The new documentary film Waiting for Superman packs quite a wallop. Directed by Davis Guggenheim of An Inconvenient Truth, it promotes school choice, champions charter schools, and blames teacher unions for much of what ails American public education. It has also taken the educational world by storm since its debut at the Toronto International Film Festival. On September 20th, The Oprah Winfrey Show focused on the film and featured a discussion including Bill Gates, an enthusiastic supporter of the project. The cover of New York Magazine asked “Can One Little Movie Save America’s Schools?” and Tom Friedman heaped praise on the film in The New York Times. American TV networks are rolling out programs based upon the film and Time Magazine is planning a full-scale conference on the theme.
Public and media reaction to Waiting for Superman in the United States has been, in a word, “rapturous.” Not so in Canada, where the film first exploded upon the scene. Indeed, the first public response by Dr. Jane Gaskell, former Education Dean at OISE/Toronto, threw cold water on the entire production. In The Toronto Star (September 16), Gaskell blew a gasket, denouncing the movie, the Gates Foundation, and all those who might think its lessons apply here in Canada.
The world premiere of Waiting for Superman sparked a mini-explosion within the Ontario education establishment. It also proved Doretta Wilson and the Society for Quality Education right, once again. http://www.societyforqualityeducation.org/index.php/blog/read/if-they-could-just-get-some-kryptonite/
The call for Charter Schools in Canada always hits a raw nerve at OISE and among the usual apologists for the current system. Since the emergence of Charter Schools in the early 1990s, the official reaction has been apoplectic. The Canadian educational establishment, under stress, becomes an impenetrable public fortress beholden to its core interests, bureaucratic solidarity and union rights. Instead of fairly evaluating proposals to broaden School Choice, we are treated, time after time, to a defensive response casting aspersions on the motives of its proponents. Even though up to 33% of student learning is determined by teacher effectiveness, addressing the critical issue of teacher quality is never on the agenda.
Charter schools have been with us in Canada for over 15 years. They are publicly-funded, autonomous schools which are formed to “provide innovative or enhanced education programs that improve the acquisition of student skills, attitudes, and knowledge in some measurable way.” (Alberta Education, 2010). The first Canadian charter schools in Alberta were the result of the tireless campaigning of Dr. Joe Freedman, a fiercely determined radiologist from Red Deer, Alberta. Since March 1994, Alberta has been the only province to authorize charters. Today, Alberta continues to embrace “School Choice” in public education and to support 13 different charter schools. (www.education.alberta.ca)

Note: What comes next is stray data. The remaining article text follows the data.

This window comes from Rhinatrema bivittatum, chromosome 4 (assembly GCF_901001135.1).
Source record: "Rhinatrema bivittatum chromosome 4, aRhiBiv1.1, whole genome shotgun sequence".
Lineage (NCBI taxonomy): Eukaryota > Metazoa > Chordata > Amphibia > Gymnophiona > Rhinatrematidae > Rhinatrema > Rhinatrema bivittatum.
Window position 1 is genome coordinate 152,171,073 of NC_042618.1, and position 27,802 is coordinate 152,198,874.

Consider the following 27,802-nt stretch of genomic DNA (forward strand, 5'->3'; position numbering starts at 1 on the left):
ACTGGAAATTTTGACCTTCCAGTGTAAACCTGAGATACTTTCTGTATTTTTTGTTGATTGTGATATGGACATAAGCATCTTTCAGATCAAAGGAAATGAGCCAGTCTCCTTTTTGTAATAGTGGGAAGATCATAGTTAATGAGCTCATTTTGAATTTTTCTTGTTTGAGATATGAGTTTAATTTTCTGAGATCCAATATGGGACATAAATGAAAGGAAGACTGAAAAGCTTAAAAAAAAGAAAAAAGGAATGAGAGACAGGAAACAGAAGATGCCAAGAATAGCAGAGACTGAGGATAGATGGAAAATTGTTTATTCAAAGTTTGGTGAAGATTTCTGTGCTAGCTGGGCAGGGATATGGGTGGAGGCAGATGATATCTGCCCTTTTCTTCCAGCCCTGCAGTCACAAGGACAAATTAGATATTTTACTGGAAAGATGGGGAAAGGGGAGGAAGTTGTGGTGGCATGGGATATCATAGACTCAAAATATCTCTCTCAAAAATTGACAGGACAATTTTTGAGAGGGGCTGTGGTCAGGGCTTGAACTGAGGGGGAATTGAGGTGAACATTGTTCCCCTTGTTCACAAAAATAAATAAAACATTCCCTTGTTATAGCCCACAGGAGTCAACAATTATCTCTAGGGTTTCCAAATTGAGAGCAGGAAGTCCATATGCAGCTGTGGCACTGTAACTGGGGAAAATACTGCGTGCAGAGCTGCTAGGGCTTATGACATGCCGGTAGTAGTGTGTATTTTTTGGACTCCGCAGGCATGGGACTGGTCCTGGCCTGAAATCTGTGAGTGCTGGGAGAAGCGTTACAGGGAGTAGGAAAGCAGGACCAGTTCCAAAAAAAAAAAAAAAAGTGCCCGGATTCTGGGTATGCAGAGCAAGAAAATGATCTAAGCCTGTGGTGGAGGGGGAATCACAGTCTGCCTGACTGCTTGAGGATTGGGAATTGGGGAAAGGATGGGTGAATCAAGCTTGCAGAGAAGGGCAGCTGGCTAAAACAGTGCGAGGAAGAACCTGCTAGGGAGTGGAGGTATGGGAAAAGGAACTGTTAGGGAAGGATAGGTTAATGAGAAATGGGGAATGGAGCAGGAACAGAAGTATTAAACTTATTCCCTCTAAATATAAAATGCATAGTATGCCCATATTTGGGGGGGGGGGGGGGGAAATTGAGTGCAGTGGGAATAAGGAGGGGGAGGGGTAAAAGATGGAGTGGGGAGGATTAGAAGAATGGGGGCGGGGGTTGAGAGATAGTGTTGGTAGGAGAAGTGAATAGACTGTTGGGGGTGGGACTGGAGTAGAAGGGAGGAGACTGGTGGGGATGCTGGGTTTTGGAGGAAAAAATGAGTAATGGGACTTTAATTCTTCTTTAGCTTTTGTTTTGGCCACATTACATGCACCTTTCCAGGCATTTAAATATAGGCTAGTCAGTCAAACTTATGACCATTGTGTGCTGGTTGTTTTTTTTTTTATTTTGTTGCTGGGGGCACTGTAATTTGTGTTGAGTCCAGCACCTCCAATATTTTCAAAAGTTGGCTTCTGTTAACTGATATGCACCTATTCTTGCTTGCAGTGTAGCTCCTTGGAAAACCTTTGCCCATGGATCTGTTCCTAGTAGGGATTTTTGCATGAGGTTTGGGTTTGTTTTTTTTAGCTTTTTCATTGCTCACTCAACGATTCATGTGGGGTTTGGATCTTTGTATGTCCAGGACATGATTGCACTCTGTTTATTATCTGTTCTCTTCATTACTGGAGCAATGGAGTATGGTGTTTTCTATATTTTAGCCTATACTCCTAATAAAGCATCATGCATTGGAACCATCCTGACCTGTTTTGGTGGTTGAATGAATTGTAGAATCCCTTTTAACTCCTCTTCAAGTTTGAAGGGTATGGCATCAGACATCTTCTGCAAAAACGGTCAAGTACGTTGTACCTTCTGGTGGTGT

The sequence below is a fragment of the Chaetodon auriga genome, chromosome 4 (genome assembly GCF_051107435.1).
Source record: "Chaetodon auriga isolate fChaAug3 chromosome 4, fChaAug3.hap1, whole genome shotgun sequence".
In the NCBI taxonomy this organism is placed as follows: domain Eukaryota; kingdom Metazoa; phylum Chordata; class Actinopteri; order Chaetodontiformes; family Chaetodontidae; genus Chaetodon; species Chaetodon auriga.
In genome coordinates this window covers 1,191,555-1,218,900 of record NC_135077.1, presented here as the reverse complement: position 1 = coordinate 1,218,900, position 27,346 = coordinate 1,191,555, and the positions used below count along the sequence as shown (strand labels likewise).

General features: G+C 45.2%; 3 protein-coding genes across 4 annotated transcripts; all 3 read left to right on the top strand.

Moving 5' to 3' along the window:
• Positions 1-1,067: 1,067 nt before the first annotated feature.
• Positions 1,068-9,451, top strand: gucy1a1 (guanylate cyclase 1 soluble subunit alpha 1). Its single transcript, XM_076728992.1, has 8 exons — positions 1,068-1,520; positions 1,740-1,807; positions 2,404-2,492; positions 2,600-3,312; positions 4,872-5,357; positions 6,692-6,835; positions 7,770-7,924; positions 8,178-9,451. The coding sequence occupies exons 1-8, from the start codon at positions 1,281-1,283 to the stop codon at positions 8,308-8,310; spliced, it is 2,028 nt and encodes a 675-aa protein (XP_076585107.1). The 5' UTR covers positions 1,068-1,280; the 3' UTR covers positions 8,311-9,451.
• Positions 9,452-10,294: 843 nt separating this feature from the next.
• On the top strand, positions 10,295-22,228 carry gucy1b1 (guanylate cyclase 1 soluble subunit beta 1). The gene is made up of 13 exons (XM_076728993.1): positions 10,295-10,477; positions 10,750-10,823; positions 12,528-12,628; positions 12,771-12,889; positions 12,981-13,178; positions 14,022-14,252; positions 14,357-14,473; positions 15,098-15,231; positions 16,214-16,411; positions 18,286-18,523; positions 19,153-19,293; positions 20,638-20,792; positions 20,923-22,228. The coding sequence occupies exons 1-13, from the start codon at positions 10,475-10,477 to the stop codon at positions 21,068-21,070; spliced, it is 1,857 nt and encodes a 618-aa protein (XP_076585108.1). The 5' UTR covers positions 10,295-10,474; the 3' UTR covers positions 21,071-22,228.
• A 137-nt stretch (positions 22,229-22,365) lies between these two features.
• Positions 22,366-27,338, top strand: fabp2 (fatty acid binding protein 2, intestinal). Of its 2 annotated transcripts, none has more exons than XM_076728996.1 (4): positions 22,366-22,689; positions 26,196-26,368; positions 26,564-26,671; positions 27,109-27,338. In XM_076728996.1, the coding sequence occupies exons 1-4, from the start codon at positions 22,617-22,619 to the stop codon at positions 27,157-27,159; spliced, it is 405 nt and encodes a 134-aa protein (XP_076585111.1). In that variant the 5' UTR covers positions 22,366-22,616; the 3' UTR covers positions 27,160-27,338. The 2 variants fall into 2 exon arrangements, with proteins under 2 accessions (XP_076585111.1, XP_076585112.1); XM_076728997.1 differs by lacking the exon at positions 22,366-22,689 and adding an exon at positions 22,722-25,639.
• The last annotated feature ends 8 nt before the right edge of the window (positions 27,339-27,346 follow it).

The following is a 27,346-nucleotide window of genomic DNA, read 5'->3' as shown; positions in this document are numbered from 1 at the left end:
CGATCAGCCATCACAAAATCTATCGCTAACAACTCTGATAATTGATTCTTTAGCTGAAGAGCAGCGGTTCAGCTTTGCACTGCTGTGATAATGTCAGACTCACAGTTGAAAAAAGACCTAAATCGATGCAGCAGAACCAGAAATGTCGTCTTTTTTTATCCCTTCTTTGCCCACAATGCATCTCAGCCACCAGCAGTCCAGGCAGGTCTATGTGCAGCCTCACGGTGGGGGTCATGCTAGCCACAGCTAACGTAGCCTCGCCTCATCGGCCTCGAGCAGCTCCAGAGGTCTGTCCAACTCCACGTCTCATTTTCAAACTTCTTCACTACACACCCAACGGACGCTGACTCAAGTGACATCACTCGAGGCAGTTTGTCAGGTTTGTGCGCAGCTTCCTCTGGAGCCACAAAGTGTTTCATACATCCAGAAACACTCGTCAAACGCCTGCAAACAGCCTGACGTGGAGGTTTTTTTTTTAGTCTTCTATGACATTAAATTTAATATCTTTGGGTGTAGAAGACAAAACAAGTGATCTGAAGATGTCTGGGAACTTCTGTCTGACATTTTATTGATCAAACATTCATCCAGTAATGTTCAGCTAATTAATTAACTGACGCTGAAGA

Following the breakthrough in Alberta, education reform groups favouring “School Choice” mounted a campaign in Ontario and in Atlantic Canada. The Ontario Coalition for Education Reform, the Society for Quality Education, and the Atlantic Institute of Market Studies (AIMS) all embraced the cause. Inspired by Dr. Freedman and American advocates of charters, the groups held conferences and published pamphlets proclaiming Charter Schools “an idea whose time has come.” The frenzied activity peaked in 1997 and then stalled when educational authorities closed ranks and attempted to out-flank the proponents by embracing a domesticated version of student testing and accountability. The Vancouver-based Fraser Institute, normally an ally, undermined the whole effort by publishing a “Freedom Index” suggesting (erroneously) that Canada’s public system already had more educational choice than the United States.
Parental choice remains very popular in Canada, in spite of the current constraints in the system. Today’s parents are very much aware of the success of Charter Schools in New Zealand, the United Kingdom, and in parts of the United States. Many Canadian parents with high expectations for their children are aware of the KIPP schools thriving in the U.S.
In Alberta, the existing Charter Schools have survived, but still face surprisingly strong institutional resistance, fueled by the teacher unions. A recent January 2010 Canada West Foundation report, “Innovation in Action: An Examination of Charter Schools in Alberta,” put it best: Alberta’s chartering legislation is a straight-jacket which amounts to “the equivalent of clipping a bird’s wings and then asking it to fly.” (www.cwf.ca) Still, there is hope and a few signs of progress. Forward-looking school systems, like the Edmonton Board, the Toronto Public Board, and the Langley BC Board, have embraced school-based management and allowed more choice within their schools.
Now for the Big Question: Living as we do in a North American cultural universe, will Waiting for Superman awaken Canadians to the possibilities of school choice and the advantages of charter schools? Can a “little Hollywood movie” put Charter Schools back on the education reform agenda? And if Charter Schools are sanctioned in other Canadian provinces, how do we ensure that their wings are not clipped at birth by those ingenious educrats and their system “partners”?